Free Your Sole! You Should Go Barefoot, And Your Kids Should Too

by Rachel Garlinghouse
Originally Published: 

I spent almost my entire childhood barefoot. There was little reason to wear shoes outside of being in public places. Every ground space was fair game for my feet: picking vegetables out of the garden, climbing apple trees, running across the gravel driveway, walking through our house. It felt odd and uncomfortable to wear shoes. Even to this day, I’m always barefoot inside our home, and sometimes outside—my kids, too.

Shoes serve a purpose, of course. However, they aren’t necessary all of the time. In fact, my childhood barefoot journeys had it right. Science says that being barefoot has many health benefits, and perhaps you and your fam should consider ditching the foot coverings—at least some of the time.

Start Them Young

Going barefoot can be beneficial to infants and toddlers who are learning to walk. Podiatrist Tracy Byrne tells The Guardian that when toddlers learn to walk barefoot, they are less likely to look down and fall over. “The feedback they get from the ground means there is less need to look down, which is what puts them off balance and causes them to fall down,” she explains. Additionally, Byrne says that going barefoot is important for muscle development as kids are learning to walk, it strengthens your child’s foot arch, and it helps with posture. You may notice that many popular children’s shoe companies offer soft-soled, flexible shoes, which offer kids some protection while also allowing for a taste of the benefits of bare feet.

Practice Grounding

I only recently learned about the practice of grounding—also called earthing–which is putting bare feet to the floor, particularly the outside ground. It’s been reported that doing so has significant health benefits. The Washington Post reports that “research has shown barefoot contact with the earth can produce nearly instant changes in a variety of physiological measures, helping improve sleep, reduce pain, decrease muscle tension and lower stress.” Yes, please!

Get Your Antioxidants


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I think of antioxidants as drinking green juices and trying to eat enough fruits and veggies every day, but it turns out that may not be in the only way to get my antioxidant on. “One reason direct physical contact with the ground might have beneficial physiological effects is the earth’s surface has a negative charge and is constantly generating electrons that could neutralize free radicals, acting as antioxidants,” one dietitian explains. If letting my feet touch the ground may boost my immunity and overall health, sign me up. Plus, getting outdoors for movement, fresh air, and some vitamin D from the sun sounds lovely.

Shoes Can Cause Injury

I thought shoes were supposed to protect our feet from injury, but it turns out, they may do more harm than good. Get this, courtesy of Medium writer Brian Deines: “when feet are trapped inside shoes, over time they become weak from lack of use to the point of atrophy. That atrophy results in lack of strength which leads to injury.” The foot contains a complex system of muscle, bone, and skin, all of which can be harmed by shoes, even those promising to be good for the feet.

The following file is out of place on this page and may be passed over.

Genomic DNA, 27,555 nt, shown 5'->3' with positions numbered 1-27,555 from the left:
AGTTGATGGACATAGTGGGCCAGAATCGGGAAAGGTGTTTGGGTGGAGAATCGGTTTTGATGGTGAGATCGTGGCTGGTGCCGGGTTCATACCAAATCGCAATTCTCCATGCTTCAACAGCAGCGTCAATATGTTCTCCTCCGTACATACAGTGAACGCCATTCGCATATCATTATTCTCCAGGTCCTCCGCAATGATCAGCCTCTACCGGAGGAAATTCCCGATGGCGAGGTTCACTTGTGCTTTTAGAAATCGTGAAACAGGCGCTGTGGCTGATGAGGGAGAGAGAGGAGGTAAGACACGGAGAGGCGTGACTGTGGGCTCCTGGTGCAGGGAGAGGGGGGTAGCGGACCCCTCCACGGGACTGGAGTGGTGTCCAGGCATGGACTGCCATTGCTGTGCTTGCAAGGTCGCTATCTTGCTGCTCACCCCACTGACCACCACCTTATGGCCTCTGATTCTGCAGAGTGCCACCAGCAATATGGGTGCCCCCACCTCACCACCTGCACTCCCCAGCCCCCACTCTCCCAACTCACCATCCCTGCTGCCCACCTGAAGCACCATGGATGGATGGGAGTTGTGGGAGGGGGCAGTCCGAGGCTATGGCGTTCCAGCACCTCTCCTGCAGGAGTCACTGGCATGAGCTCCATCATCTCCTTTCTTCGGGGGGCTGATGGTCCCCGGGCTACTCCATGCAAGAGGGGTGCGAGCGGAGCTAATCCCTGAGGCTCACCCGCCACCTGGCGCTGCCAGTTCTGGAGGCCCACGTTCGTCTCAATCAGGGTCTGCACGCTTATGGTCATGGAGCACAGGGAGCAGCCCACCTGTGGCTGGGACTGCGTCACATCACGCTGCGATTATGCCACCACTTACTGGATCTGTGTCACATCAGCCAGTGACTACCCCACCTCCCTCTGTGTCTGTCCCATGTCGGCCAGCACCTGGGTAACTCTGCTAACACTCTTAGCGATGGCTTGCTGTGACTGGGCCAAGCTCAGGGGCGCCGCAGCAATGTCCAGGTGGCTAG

Shoes can also dampen athletic performance

My runner friends are obsessed with finding the best shoes to improve their running time and overall performance. However, Brian Deines also says that “The padding and the support in shoes limit/negate natural ground-feel, biofeedback, and proprioception, which results in limited bodily awareness and under-utilized athleticism.” This is why “barely there” shoes and even exercising barefoot has been trendy in recent years. Maybe all the yogis and martial arts practitioners have it right.

Older People May Benefit Too

Just like babies benefit from learning to walk using their bare feet, older folks might as well. According to Scientific American, “Balance might also be a casualty of soft soles. People’s feet become less sensitive as they age. If they have also lost touch with the ground, they might become more vulnerable to falls.” Of course, going barefoot requires that the space is free from debris that can cut feet and clutter which can cause falls.

Of course, being barefoot all the time is impossible and can be dangerous for your health depending on the environment. Carve out barefoot time when you can. Make your home a shoe-free place, just watch out for your kid’s Lego bricks. Leave a basket by your door for guests to place their shoes, and make sure you vacuum and sweep often to remove any debris that can harm your feet. Plus, wearing your running-around-in-public shoes around your house is gross.

If you have access to a safe outdoor space, practice grounding naturally by simply walking around barefoot. If you have a young child who is learning to walk, invest in soft, thinner soled shoes for them to wear when not at home. When home, let the little one go barefoot as they learn to move.

Don’t fall for false claims from shoe companies that promise any magical properties in their footwear. Almost every source I consulted said there’s no perfect shoe, and companies use clever marketing strategies to coax you into purchasing their “superior” footwear.

With spring in full swing and summer just around the corner, consider that ditching shoes and connecting your feet with the ground can offer significant benefits. Leave your shoes by the door and enjoy the perks of going barefoot. Plus, you’ll now have a great reason to get that fabulous pedicure.

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